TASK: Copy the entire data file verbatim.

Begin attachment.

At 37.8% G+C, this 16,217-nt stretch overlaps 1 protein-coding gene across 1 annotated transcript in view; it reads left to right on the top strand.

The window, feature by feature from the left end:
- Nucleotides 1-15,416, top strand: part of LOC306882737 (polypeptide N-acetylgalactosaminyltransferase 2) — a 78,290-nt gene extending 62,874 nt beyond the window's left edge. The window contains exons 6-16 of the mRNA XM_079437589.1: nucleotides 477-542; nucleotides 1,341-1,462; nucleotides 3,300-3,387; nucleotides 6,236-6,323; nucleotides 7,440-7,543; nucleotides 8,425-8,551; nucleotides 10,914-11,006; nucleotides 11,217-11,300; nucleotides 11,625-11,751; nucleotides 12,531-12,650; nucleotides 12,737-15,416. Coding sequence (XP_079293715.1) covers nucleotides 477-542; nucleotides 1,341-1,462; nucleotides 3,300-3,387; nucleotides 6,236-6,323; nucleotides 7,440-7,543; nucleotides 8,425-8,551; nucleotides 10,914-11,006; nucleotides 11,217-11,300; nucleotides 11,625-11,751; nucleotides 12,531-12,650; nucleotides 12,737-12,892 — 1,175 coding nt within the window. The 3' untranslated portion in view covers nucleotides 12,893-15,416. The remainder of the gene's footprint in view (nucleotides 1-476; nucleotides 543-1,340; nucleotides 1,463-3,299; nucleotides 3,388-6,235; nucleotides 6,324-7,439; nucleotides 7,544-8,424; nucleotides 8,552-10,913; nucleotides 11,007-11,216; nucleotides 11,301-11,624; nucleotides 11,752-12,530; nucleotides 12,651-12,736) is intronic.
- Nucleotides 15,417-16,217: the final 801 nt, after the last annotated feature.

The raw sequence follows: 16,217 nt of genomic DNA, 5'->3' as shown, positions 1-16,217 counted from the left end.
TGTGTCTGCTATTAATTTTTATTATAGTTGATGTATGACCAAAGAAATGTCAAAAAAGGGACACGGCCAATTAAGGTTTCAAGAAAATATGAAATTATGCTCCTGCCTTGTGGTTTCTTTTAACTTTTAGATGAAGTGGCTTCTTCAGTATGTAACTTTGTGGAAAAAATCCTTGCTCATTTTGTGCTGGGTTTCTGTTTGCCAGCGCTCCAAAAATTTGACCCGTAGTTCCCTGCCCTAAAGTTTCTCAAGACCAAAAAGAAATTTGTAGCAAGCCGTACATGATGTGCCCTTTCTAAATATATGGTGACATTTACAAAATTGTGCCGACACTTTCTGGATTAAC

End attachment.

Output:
At 37.8% G+C, this 16,217-nt stretch overlaps 1 protein-coding gene across 1 annotated transcript in view; it reads left to right on the top strand.

The window, feature by feature from the left end:
- Nucleotides 1-15,416, top strand: part of LOC306882737 (polypeptide N-acetylgalactosaminyltransferase 2) — a 78,290-nt gene extending 62,874 nt beyond the window's left edge. The window contains exons 6-16 of the mRNA XM_079437589.1: nucleotides 477-542; nucleotides 1,341-1,462; nucleotides 3,300-3,387; nucleotides 6,236-6,323; nucleotides 7,440-7,543; nucleotides 8,425-8,551; nucleotides 10,914-11,006; nucleotides 11,217-11,300; nucleotides 11,625-11,751; nucleotides 12,531-12,650; nucleotides 12,737-15,416. Coding sequence (XP_079293715.1) covers nucleotides 477-542; nucleotides 1,341-1,462; nucleotides 3,300-3,387; nucleotides 6,236-6,323; nucleotides 7,440-7,543; nucleotides 8,425-8,551; nucleotides 10,914-11,006; nucleotides 11,217-11,300; nucleotides 11,625-11,751; nucleotides 12,531-12,650; nucleotides 12,737-12,892 — 1,175 coding nt within the window. The 3' untranslated portion in view covers nucleotides 12,893-15,416. The remainder of the gene's footprint in view (nucleotides 1-476; nucleotides 543-1,340; nucleotides 1,463-3,299; nucleotides 3,388-6,235; nucleotides 6,324-7,439; nucleotides 7,544-8,424; nucleotides 8,552-10,913; nucleotides 11,007-11,216; nucleotides 11,301-11,624; nucleotides 11,752-12,530; nucleotides 12,651-12,736) is intronic.
- Nucleotides 15,417-16,217: the final 801 nt, after the last annotated feature.

The raw sequence follows: 16,217 nt of genomic DNA, 5'->3' as shown, positions 1-16,217 counted from the left end.
TGTGTCTGCTATTAATTTTTATTATAGTTGATGTATGACCAAAGAAATGTCAAAAAAGGGACACGGCCAATTAAGGTTTCAAGAAAATATGAAATTATGCTCCTGCCTTGTGGTTTCTTTTAACTTTTAGATGAAGTGGCTTCTTCAGTATGTAACTTTGTGGAAAAAATCCTTGCTCATTTTGTGCTGGGTTTCTGTTTGCCAGCGCTCCAAAAATTTGACCCGTAGTTCCCTGCCCTAAAGTTTCTCAAGACCAAAAAGAAATTTGTAGCAAGCCGTACATGATGTGCCCTTTCTAAATATATGGTGACATTTACAAAATTGTGCCGACACTTTCTGGATTAAC